Leakage currents are not the same as the 50/60Hz ground loop noise heard as hum or buzzes from speakers. This ground loop noise occurs when two or more grounds in the audio system are at different voltage levels & a current flows between these points. Leakage currents arise between the AC & DC of both linear & SMPS but are usually higher in SMPS. A small current is “leaked” onto the DC & often flow in signal cables in order to get back to ground or neutral.

 

Leakage currents is not noise identified as a separate audible entity but rather noise which is interwoven with the music signal. How this sounds is variable because it depends on the leakage characteristics of the power supplies through which the leakage currents are flowing. In a lot of cases it is perceived as a dull, flat uninteresting sound lacking dynamics, life & vitality.

 

Off-grid power supplies, such as batteries are one step towards addressing these leakage currents by simply eliminating one of the leakage loop pathways. USB isolators block another leakage current pathway - through the actual signal lines, not just the ground or 5V power line. These two approaches, implemented in digital audio devices, prevent leakage currents from entering the sensitive analogue areas of these devices.

 

Another current finding in digital audio is that a well-formed digital waveform seems to result in improved sound quality. Why, is not currently known or revealed by current measurements. To achieve optimally formed waveforms requires a low noise, stable & fast power supply as the stable reference needed for generating such clean waveforms.  

 

In my experiments with USB isolators, USB signal cleaners on the outputs always improved the sound. Why? The reason is likely reducing the jitter which all isolators create on their outputs.

 

My experiments with reclockers/regenerators showed an obviously audible improvement when powered by battery or similar clean, off-grid PS even when these devices use highly regarded, low noise voltage regulators, LT3042 or TPSTA4700. An even greater improvement was heard when these internal voltage regulator were bypassed & direct battery power applied in certain critical areas such as clock & USB hub chip. I have posted instructions for performing this minor modification on an existing USB reclocker here & those who have tried it have reported the large audible improvements. The importance of this power supply approach cannot be underestimated. I believe that this unmistakably audible improvement in sonics is to do with the very low noise of these batteries particularly at very low frequencies. If you look at all the ultralow noise regulators datasheets, including the two above, you will see that noise plots stop at 10Hz - they don’t show anything below this frequency & the noise is shown rising from from 100Hz to 10Hz. Extrapolating this slope to < 1Hz will show significantly rising noise levels for these regulators. Ultra low noise regulator datasheets that show noise measurements below 10Hz (ADM7150) show noise of ~30 to 50mV @0.1Hz under light load of 10mA current.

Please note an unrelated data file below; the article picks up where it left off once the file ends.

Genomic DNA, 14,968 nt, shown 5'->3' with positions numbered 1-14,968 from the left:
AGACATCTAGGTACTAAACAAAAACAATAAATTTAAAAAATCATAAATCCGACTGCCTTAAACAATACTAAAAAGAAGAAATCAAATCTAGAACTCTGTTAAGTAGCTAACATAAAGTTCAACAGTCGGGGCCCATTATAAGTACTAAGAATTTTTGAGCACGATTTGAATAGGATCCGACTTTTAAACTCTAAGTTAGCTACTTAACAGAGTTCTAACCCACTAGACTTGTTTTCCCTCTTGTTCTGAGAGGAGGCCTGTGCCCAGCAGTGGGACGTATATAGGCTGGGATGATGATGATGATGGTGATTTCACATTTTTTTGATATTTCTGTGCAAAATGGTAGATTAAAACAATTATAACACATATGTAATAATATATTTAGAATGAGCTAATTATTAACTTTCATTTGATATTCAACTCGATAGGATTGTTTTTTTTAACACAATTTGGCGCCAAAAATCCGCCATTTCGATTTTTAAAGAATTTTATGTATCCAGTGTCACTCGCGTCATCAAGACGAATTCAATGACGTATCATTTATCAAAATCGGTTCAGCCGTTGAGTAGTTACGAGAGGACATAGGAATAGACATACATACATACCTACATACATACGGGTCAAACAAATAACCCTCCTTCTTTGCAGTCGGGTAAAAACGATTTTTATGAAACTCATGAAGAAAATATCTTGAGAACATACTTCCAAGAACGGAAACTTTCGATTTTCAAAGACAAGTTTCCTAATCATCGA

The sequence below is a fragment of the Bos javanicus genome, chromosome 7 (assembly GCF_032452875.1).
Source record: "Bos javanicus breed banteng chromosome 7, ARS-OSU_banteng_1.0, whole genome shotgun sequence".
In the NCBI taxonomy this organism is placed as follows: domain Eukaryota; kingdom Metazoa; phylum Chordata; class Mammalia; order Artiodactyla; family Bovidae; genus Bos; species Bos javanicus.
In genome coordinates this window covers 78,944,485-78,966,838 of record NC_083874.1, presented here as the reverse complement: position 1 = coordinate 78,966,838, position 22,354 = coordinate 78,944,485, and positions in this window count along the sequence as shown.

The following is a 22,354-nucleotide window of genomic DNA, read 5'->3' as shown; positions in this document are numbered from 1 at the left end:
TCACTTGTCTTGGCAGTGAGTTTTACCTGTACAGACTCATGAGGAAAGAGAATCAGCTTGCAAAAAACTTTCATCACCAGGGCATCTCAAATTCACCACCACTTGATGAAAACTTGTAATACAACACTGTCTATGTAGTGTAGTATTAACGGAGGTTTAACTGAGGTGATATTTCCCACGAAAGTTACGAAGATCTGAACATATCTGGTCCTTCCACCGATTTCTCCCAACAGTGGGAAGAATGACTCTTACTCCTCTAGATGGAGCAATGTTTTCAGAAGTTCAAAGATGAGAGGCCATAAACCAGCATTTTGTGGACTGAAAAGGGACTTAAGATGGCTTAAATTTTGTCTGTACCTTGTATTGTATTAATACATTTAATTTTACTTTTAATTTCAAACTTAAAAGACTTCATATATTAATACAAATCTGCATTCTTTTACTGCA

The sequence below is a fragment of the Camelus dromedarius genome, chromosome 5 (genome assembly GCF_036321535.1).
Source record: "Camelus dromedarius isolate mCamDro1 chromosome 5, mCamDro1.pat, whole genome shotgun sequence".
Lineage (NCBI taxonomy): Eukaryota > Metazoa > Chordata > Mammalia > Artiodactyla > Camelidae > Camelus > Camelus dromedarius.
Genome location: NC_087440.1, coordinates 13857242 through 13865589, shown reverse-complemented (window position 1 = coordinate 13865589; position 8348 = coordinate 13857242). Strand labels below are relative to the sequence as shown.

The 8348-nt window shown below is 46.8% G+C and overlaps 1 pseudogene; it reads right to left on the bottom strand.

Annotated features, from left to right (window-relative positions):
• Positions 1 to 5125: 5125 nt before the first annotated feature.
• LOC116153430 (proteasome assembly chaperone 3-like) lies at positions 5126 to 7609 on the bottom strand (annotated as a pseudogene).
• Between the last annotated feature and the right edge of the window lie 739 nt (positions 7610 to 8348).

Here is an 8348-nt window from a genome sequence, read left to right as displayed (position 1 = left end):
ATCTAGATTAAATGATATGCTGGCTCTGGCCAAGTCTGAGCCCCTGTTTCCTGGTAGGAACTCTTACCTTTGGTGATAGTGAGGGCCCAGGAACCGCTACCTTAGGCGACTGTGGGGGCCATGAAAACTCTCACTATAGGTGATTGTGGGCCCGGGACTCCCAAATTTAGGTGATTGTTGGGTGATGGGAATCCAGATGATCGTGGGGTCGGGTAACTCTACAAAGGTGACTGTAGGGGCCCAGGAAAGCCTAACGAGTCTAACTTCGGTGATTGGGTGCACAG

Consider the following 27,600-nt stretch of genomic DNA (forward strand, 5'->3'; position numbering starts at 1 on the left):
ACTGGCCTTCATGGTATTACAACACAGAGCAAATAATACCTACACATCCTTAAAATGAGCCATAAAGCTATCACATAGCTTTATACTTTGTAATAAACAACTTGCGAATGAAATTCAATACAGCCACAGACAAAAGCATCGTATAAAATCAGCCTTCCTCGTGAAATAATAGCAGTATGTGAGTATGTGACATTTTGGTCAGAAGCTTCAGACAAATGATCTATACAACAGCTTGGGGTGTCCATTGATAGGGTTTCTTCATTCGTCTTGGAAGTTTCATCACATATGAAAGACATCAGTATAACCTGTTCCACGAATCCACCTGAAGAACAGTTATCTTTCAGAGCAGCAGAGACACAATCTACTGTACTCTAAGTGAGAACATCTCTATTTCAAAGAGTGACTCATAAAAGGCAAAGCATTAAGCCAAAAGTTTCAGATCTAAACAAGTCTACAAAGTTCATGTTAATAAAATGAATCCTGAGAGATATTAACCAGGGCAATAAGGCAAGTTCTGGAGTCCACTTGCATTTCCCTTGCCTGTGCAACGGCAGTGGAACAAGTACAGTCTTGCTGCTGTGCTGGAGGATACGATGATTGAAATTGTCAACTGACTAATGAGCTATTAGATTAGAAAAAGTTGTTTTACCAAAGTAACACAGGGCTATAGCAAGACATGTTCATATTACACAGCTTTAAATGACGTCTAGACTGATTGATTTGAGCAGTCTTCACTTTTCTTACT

LiFePO4 batteries used in my devices don’t have this issue, staying at ultra-low noise levels all the way down to DC when supplying much higher currents.   

 

The result of optimising all of these approaches - off-grid clean, fast, ultra low-noise & ultra stable power supply; USB isolation; & USB reclocking, results in a noticeable improvement & much more realistic sound - a deeper, more 3D soundstage where each element is more naturally portrayed - a portrayal which has an unforced flow & naturalness to it.